This first film version of Eden Philpotts' play, “The Farmer's Wife,” was directed by Hitchcock as his seventh silent film..
Hitchcock later said that this film helped him refine his technical skills in his efforts to create “pure cinema,” namely features that rely strongly on visual imagery and mood.
As a rustic comedy, the story involves a roughhewn widowed farmer, Samuel Sweetland (Jameson Thomas), who after his wife’s death, searching the countryside for a new bride.
However, every candidate for the “title” proves insufficient, or quite disastrous, for one reason or another. There are women who fail to meet the farmer's exacting standards, whereas others simply want no part of him.
Eventually (and predictably), the farmer realizes that his “perfect” mate has been under his own nose all along. She turns out to be his housekeeper, Minta Deuch (Lilian Hall Davis, who was in Hitchcock’s previous film, “The Ring”). Nice and lovely, Minta has secretly adored her boss all along, and when he finally realizes that, they get married.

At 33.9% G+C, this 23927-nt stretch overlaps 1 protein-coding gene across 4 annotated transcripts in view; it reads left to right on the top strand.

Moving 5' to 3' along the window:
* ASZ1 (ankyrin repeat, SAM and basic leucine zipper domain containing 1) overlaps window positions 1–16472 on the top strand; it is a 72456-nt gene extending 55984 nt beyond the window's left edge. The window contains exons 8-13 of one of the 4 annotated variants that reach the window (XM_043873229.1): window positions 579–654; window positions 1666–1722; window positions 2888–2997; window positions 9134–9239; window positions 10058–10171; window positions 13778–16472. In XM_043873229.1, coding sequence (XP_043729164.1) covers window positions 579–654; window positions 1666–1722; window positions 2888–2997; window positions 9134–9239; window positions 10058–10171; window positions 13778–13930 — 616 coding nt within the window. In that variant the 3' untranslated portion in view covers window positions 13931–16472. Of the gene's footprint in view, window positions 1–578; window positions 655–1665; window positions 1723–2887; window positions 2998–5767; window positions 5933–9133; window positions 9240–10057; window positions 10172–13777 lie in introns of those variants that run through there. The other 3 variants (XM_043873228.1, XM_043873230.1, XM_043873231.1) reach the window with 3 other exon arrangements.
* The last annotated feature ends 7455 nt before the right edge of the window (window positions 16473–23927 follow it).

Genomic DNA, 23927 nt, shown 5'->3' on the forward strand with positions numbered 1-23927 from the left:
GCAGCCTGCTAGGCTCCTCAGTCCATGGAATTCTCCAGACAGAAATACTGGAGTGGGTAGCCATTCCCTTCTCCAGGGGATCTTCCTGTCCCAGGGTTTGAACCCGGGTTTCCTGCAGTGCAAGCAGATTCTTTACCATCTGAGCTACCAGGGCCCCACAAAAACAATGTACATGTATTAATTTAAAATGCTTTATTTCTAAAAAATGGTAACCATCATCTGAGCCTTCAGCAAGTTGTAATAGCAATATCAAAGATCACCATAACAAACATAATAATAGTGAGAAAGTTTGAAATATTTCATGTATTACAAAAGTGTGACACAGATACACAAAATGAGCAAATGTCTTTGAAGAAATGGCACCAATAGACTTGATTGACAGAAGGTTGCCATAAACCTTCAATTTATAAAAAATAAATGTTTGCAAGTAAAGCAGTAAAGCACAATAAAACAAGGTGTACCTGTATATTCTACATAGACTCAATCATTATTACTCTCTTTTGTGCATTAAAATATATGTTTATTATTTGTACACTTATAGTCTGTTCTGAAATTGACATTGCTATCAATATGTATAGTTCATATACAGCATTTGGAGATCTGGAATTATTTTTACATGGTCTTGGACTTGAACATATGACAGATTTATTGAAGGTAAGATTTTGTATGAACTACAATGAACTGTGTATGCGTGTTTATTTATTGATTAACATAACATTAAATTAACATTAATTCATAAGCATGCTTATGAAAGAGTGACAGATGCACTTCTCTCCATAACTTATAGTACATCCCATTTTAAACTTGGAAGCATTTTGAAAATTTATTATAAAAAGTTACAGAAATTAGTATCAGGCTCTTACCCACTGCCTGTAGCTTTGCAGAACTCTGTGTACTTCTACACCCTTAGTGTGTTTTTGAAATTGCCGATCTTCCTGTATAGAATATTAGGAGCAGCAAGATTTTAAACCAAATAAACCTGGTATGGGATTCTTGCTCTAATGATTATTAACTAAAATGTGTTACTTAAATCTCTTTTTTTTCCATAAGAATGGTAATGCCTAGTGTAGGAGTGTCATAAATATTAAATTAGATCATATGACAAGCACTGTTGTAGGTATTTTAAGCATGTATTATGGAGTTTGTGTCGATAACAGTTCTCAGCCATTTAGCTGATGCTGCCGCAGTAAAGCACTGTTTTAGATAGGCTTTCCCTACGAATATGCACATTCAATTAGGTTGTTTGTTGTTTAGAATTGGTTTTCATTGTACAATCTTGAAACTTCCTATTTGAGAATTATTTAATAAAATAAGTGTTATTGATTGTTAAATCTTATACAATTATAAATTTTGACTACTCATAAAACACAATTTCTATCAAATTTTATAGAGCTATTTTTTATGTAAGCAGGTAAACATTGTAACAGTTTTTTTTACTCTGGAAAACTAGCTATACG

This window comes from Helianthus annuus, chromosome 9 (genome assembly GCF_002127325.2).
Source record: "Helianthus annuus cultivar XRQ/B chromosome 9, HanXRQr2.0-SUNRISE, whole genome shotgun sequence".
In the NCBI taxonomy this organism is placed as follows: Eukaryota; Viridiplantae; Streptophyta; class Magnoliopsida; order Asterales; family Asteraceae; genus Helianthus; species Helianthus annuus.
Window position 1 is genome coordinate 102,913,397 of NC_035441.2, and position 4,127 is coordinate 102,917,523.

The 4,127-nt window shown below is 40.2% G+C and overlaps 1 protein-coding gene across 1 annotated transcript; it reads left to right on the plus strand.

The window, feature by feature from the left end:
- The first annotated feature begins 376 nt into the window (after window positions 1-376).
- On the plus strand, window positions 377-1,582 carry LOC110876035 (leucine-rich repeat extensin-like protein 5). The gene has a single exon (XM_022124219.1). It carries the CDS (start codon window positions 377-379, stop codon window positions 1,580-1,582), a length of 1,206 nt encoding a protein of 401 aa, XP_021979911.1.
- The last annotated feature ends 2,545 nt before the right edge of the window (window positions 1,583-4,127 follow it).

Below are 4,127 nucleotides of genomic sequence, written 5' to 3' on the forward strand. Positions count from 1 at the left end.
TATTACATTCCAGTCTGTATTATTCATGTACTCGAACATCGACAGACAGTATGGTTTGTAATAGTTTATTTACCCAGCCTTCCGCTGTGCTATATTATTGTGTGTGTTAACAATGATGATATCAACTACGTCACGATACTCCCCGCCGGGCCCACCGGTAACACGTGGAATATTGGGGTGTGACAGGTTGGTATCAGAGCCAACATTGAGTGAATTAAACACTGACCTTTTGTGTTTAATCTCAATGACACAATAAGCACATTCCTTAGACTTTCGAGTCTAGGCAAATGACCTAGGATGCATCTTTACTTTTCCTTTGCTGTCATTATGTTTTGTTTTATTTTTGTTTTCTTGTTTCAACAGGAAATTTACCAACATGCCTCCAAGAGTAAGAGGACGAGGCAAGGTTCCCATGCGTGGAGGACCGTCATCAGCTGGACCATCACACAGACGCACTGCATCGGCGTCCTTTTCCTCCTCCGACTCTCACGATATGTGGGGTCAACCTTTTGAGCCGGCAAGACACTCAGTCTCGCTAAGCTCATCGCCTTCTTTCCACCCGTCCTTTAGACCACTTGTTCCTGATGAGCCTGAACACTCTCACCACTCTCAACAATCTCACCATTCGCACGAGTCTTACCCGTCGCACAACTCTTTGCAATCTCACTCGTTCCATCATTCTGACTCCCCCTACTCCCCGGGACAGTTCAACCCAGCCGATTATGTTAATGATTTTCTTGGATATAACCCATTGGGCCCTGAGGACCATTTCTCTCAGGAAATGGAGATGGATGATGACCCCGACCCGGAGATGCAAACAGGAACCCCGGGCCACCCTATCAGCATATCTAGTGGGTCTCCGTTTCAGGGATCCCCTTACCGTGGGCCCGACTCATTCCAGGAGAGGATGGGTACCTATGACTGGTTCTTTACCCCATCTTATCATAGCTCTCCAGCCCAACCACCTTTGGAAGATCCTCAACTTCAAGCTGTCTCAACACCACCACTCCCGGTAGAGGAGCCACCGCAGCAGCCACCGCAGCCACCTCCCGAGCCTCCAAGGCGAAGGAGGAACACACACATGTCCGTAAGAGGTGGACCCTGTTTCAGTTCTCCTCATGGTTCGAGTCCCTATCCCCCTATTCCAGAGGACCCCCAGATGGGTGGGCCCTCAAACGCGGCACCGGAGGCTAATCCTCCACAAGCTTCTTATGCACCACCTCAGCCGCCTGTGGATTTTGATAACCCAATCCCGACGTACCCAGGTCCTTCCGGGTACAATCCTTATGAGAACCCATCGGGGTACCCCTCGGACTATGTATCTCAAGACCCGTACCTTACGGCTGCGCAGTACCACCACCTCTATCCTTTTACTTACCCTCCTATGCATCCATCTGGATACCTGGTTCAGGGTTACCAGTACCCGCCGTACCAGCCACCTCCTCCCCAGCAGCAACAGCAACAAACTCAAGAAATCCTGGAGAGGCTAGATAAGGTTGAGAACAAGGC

While the plot is rather simple and straightforward, the sensibility, humor, and visuals are not. Donald Spoto has singled out the use of subjective camera in the film, the minimal number of titles, and the heavy reliance on images to suggest emotions and inner states of mind.
There are subtle dissolves from chairs that are empty to chairs that are occupied.
Humor prevails in the section that depicts the female candidates, from a tearful old maid to a vulgar chubby woman, wearing big, ugly hats, And watch the funny scene, in which the parson’s mother enters the hall in a wheelchair whose steering device refuses to obey orders
The Farmer's Wife was remade in 1941, with Basil Sydney in the lead.
Running time: 97 Minutes.
Directed by Alfred Hitchcock
Jameson Thomas as Samuel Sweetland
Lilian Hall Davis as Araminta Dench
Gordon Harker as Churdles Ash the handyman
Maud Gill as Thirza Tapper
Gibb McLaughlin as Dunnybrigg, Henry Coake
Louise Pounds as Widow Windeatt